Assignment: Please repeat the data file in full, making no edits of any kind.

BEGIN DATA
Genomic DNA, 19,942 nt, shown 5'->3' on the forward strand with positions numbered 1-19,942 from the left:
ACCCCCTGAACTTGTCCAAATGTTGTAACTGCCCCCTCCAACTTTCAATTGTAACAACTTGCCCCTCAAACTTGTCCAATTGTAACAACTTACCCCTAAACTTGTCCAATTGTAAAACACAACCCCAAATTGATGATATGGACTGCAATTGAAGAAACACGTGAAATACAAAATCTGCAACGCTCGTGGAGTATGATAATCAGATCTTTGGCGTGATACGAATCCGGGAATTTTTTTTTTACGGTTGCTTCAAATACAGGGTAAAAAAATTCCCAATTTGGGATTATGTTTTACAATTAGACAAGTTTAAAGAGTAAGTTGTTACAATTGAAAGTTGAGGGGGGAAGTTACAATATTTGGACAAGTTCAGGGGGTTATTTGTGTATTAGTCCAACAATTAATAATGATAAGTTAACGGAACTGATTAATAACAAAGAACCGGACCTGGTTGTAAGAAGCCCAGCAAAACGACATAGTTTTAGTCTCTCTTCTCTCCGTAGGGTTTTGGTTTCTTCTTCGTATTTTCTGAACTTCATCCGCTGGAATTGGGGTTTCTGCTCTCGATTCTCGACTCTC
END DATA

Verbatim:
Genomic DNA, 19,942 nt, shown 5'->3' on the forward strand with positions numbered 1-19,942 from the left:
ACCCCCTGAACTTGTCCAAATGTTGTAACTGCCCCCTCCAACTTTCAATTGTAACAACTTGCCCCTCAAACTTGTCCAATTGTAACAACTTACCCCTAAACTTGTCCAATTGTAAAACACAACCCCAAATTGATGATATGGACTGCAATTGAAGAAACACGTGAAATACAAAATCTGCAACGCTCGTGGAGTATGATAATCAGATCTTTGGCGTGATACGAATCCGGGAATTTTTTTTTTACGGTTGCTTCAAATACAGGGTAAAAAAATTCCCAATTTGGGATTATGTTTTACAATTAGACAAGTTTAAAGAGTAAGTTGTTACAATTGAAAGTTGAGGGGGGAAGTTACAATATTTGGACAAGTTCAGGGGGTTATTTGTGTATTAGTCCAACAATTAATAATGATAAGTTAACGGAACTGATTAATAACAAAGAACCGGACCTGGTTGTAAGAAGCCCAGCAAAACGACATAGTTTTAGTCTCTCTTCTCTCCGTAGGGTTTTGGTTTCTTCTTCGTATTTTCTGAACTTCATCCGCTGGAATTGGGGTTTCTGCTCTCGATTCTCGACTCTC